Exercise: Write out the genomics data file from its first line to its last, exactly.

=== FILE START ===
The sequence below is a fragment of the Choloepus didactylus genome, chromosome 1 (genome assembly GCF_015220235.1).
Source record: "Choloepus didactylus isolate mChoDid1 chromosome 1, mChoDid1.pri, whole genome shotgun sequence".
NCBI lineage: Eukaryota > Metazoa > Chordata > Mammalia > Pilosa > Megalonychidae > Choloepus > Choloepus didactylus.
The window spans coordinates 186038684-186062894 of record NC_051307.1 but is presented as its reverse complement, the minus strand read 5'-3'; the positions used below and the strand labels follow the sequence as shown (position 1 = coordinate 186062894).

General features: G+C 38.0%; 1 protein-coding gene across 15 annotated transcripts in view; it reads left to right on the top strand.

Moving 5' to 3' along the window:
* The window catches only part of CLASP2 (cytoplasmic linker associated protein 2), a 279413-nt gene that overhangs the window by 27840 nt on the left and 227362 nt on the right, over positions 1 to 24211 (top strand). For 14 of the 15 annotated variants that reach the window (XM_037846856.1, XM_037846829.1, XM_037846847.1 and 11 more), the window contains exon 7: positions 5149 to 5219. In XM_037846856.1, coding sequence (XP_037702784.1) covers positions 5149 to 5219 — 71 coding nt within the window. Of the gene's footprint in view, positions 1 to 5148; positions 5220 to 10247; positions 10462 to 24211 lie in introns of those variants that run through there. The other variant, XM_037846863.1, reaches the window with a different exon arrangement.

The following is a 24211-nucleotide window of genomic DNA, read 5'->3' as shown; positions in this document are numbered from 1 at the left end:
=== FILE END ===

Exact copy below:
The sequence below is a fragment of the Choloepus didactylus genome, chromosome 1 (genome assembly GCF_015220235.1).
Source record: "Choloepus didactylus isolate mChoDid1 chromosome 1, mChoDid1.pri, whole genome shotgun sequence".
NCBI lineage: Eukaryota > Metazoa > Chordata > Mammalia > Pilosa > Megalonychidae > Choloepus > Choloepus didactylus.
The window spans coordinates 186038684-186062894 of record NC_051307.1 but is presented as its reverse complement, the minus strand read 5'-3'; the positions used below and the strand labels follow the sequence as shown (position 1 = coordinate 186062894).

General features: G+C 38.0%; 1 protein-coding gene across 15 annotated transcripts in view; it reads left to right on the top strand.

Moving 5' to 3' along the window:
* The window catches only part of CLASP2 (cytoplasmic linker associated protein 2), a 279413-nt gene that overhangs the window by 27840 nt on the left and 227362 nt on the right, over positions 1 to 24211 (top strand). For 14 of the 15 annotated variants that reach the window (XM_037846856.1, XM_037846829.1, XM_037846847.1 and 11 more), the window contains exon 7: positions 5149 to 5219. In XM_037846856.1, coding sequence (XP_037702784.1) covers positions 5149 to 5219 — 71 coding nt within the window. Of the gene's footprint in view, positions 1 to 5148; positions 5220 to 10247; positions 10462 to 24211 lie in introns of those variants that run through there. The other variant, XM_037846863.1, reaches the window with a different exon arrangement.

The following is a 24211-nucleotide window of genomic DNA, read 5'->3' as shown; positions in this document are numbered from 1 at the left end: